Lowen and Menendez have had lockjaw when it comes to talking about the lure they're using.

"It's pretty obscure for this area," Menendez said. "If it wasn't for Bill, I wouldn't have caught them like I did today."

Menendez said Lowen refined the presentation technique for their secret lure with his big bag Thursday, and he was able to use those tips successfully Friday.

"If one bites it, you're going to have to get your pliers to get it out of their mouth," said Menendez in referring to how hard the bass were attacking the bait.

Lane, on the other hand, made no secret of what he did to catch the Berkley Heavyweight bag Friday. He was "chunking and winding" a chartreuse-and-white skirted, gold-bladed Ninja spinnerbait on 50-pound test, braided line along the outside edges of aquatic grass. Lane, who is a rookie on the Elite Series tour this year, spent most of the previous day flipping various soft plastics.

"I knew I needed to make some adjustments," Lane said. "I started throwing a spinnerbait around and they were just crushing it. They just stroked it all day long.

"Everything I caught today was on the outside edges of the grass. They were through spawning and had moved out."

Lane's bag included two 7-pounders — one caught at 8 a.m. and the other caught at 2 p.m.

Bobby is 15 months older than his brother, Chris, who made the top 50 cut for Saturday by taking the 50th spot. Chris, in his third season on the Elite Series, has a two-day total of 21-7; 3 ounces better than Timmy Horton's 51st place position. Those 3 ounces were worth $10,000, as Elite Series tournament purse payouts stop at 50th place.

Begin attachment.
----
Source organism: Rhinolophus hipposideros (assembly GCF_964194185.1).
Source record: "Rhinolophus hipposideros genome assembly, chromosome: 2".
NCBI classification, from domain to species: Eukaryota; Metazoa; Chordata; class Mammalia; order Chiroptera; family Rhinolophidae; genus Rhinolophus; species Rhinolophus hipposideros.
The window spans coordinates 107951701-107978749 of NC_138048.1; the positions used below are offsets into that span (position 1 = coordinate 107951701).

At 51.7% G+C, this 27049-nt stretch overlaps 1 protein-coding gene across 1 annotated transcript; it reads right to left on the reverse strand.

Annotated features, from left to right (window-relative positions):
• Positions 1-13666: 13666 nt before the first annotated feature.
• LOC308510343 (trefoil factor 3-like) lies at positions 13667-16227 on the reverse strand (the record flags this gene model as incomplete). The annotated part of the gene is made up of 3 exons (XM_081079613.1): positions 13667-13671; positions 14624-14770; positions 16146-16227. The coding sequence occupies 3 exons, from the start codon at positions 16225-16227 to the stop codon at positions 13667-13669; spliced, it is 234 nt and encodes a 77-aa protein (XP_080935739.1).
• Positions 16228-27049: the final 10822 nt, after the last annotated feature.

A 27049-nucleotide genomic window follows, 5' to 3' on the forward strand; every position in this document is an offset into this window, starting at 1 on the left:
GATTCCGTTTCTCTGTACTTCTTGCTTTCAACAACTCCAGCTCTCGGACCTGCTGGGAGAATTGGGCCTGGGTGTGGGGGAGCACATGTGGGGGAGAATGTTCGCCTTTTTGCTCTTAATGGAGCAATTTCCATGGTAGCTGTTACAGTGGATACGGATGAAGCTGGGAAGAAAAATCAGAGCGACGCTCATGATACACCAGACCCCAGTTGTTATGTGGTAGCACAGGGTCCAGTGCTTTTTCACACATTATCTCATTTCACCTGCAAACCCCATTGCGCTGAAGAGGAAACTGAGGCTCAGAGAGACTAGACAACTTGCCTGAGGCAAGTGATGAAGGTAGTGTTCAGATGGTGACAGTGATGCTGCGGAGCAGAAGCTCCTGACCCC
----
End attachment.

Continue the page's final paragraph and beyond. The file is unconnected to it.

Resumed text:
Morris made his move from 18th to 4th by adding 18-5 to his 13-9 bag on Day One. He, too, lost a big bass in the 10-pound range, but wasn't complaining.

"I was power-fishing all day," said the Virginia Beach, Va., resident. "The wind blew and made the fish active. I hope it keeps blowing. The wind is my friend."

Jim Murray of Arabi, Ga., took the Purolator Big Bass honors Friday with a 9-8 he caught while flipping a June bug-colored Zoom Super Hawg on a half-ounce sinker. That one bass was the difference in Murray's making the cut or not, and he is in 41st place, with 22-1.

And it is big fish — like the one Murray caught and the one Lowen missed Friday — which will decide the final standings in this tournament. The field will be cut to the top 12 pros after Saturday's weigh-in, and they will compete for the $100,000 first prize on Sunday.

"That's the thing about Florida fishing," McClelland said. "You've got a chance to catch a 7-, 8-, 9-pounder on every cast you make."

Visit Bassmaster.com for full coverage of the Elite Series Sunshine Showdown on the Harris Chain of Lakes, from Leesburg, Fla., March 6th–9th, 2008. Daily weigh-ins with live streaming video and real-time leaderboards start at 4 p.m. ET. "Hooked Up" will air Sunday at 10 a.m., noon and 3:30 p.m. ET. And a reminder … Daylight Savings Time starts Sunday, so remember to set your clocks.